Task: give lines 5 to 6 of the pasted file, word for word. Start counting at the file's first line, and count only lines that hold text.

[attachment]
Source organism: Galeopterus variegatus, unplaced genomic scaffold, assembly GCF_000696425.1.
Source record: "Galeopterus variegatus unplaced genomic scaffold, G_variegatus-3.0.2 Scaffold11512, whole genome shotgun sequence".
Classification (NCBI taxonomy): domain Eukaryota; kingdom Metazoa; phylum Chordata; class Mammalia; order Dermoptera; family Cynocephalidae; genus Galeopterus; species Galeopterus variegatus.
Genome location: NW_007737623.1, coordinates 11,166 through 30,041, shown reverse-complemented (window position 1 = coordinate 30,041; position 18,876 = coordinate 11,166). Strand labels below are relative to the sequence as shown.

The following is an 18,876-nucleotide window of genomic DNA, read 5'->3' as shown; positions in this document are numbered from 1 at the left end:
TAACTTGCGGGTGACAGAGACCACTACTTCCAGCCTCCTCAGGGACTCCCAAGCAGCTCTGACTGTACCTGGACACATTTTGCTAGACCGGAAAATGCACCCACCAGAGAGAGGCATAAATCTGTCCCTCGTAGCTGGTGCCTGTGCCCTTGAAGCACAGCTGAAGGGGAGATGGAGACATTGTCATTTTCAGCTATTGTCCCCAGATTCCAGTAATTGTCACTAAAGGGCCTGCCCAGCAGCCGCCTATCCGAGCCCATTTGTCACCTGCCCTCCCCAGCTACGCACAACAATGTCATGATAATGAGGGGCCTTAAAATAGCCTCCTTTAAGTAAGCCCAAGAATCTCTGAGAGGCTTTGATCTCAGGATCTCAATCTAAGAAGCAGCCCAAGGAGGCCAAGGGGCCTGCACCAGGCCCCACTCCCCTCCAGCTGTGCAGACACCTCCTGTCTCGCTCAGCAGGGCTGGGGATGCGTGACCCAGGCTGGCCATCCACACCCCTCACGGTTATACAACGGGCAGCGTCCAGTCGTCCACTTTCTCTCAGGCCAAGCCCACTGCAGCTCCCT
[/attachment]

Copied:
The following is an 18,876-nucleotide window of genomic DNA, read 5'->3' as shown; positions in this document are numbered from 1 at the left end:
TAACTTGCGGGTGACAGAGACCACTACTTCCAGCCTCCTCAGGGACTCCCAAGCAGCTCTGACTGTACCTGGACACATTTTGCTAGACCGGAAAATGCACCCACCAGAGAGAGGCATAAATCTGTCCCTCGTAGCTGGTGCCTGTGCCCTTGAAGCACAGCTGAAGGGGAGATGGAGACATTGTCATTTTCAGCTATTGTCCCCAGATTCCAGTAATTGTCACTAAAGGGCCTGCCCAGCAGCCGCCTATCCGAGCCCATTTGTCACCTGCCCTCCCCAGCTACGCACAACAATGTCATGATAATGAGGGGCCTTAAAATAGCCTCCTTTAAGTAAGCCCAAGAATCTCTGAGAGGCTTTGATCTCAGGATCTCAATCTAAGAAGCAGCCCAAGGAGGCCAAGGGGCCTGCACCAGGCCCCACTCCCCTCCAGCTGTGCAGACACCTCCTGTCTCGCTCAGCAGGGCTGGGGATGCGTGACCCAGGCTGGCCATCCACACCCCTCACGGTTATACAACGGGCAGCGTCCAGTCGTCCACTTTCTCTCAGGCCAAGCCCACTGCAGCTCCCT